A Perfect Vicarage Affair
I had a load of fun writing this one. Aga sagas and chick-lit were the dominant genres at the time, and I came across one too many middle-class rural wives with picture-perfect sophisticated children and designer homes. Well, maybe there was a vicars’ wife somewhere who was openly combative and maybe quite shrill and unpleasant too; and maybe her children are definitely not Oxbridge material. Maybe one of them is a total failure and the other is plain and unpopular. Next, it’s likely that her husband is growing complacent now, after being lucky in his job at first, and too good at securing the approval of parish organisers. Throw in a few eccentric locals, add a self-important Artistic Man, stir vigorously with Cathedral schools and a desirable Head of Music… let the resulting mixture ignite when fully baked.
The first book has since been followed by parts 2 and 3, A Tiny Rural Parsonage and A Small Corner of Paradise. In the continuing saga of our trouble-hit family, the Devaudens relocate to an isolated parish at the wrong end of the county, where rural deprivation has left the population underpowered and unimpressed. So they’re not too happy when a new-broom vicar slides in to take possession of the old building down the road with a bit of a reputation, and they definitely don’t like it when the ever-entrepreneurial Alice steams over the horizon fresh from her stay in a psychiatric unit. You know it’s not going to end in a bed of roses, but fortunately there’s the final book in the series, outlining what happens when the demoted and increasingly desperate cleric lands back in Chesterham for a last crack at the mission.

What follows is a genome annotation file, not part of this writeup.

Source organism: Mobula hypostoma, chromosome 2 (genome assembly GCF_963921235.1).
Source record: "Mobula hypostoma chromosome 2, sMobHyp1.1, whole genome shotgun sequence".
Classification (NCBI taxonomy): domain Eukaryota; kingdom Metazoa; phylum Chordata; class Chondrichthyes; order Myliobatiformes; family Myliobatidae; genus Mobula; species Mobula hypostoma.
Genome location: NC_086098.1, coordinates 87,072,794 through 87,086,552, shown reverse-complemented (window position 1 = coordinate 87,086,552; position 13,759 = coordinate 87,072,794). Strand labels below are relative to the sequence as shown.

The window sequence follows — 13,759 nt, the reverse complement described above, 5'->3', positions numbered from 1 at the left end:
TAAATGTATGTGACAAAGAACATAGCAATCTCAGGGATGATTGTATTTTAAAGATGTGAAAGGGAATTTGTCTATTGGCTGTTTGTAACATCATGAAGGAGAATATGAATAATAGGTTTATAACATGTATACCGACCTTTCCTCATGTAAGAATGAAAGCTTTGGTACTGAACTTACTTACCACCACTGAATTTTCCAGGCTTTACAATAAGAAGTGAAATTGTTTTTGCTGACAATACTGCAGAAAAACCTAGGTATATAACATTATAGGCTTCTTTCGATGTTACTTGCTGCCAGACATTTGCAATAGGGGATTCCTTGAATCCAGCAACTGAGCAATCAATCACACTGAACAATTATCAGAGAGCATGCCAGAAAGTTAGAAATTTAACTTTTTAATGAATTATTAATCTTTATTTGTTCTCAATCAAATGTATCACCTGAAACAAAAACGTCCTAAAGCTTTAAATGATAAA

This time Derek has got himself a job-share enemy and a disused church near the Bus Station – the perfect venue for a concert series, he thinks. As ever, his children are bound to make a mess of things, and Alice throws herself once again into the orbit of Dr. Carmody, the eligible bachelor who commands the artistic programme at the Cathedral School. But their old Vicarage at Harbourne Cross is divided into three flats now, and one of them is occupied by none other than Thoby Willson-Ketter, Renaissance man and ladies’ favourite, who has his own agenda with a well-paid sinecure at Bransbury University. As the loose ends are tied up, we know it’s the end of the line for the Devauden parents – but it’s been an enjoyable ride for the writer of this saga, and I hope it proves entertaining for most of the readers. You never can tell.
Parts 2 and 3 are available on Kindle; and while the three novellas are self-published and easy to revise, I’m always happy to hear from readers and writers who have constructive criticism. There seems to be no such thing as a final draft, only the point where you have to say ‘all right, I’ve surely done enough now and I genuinely can’t think of anything else to add’.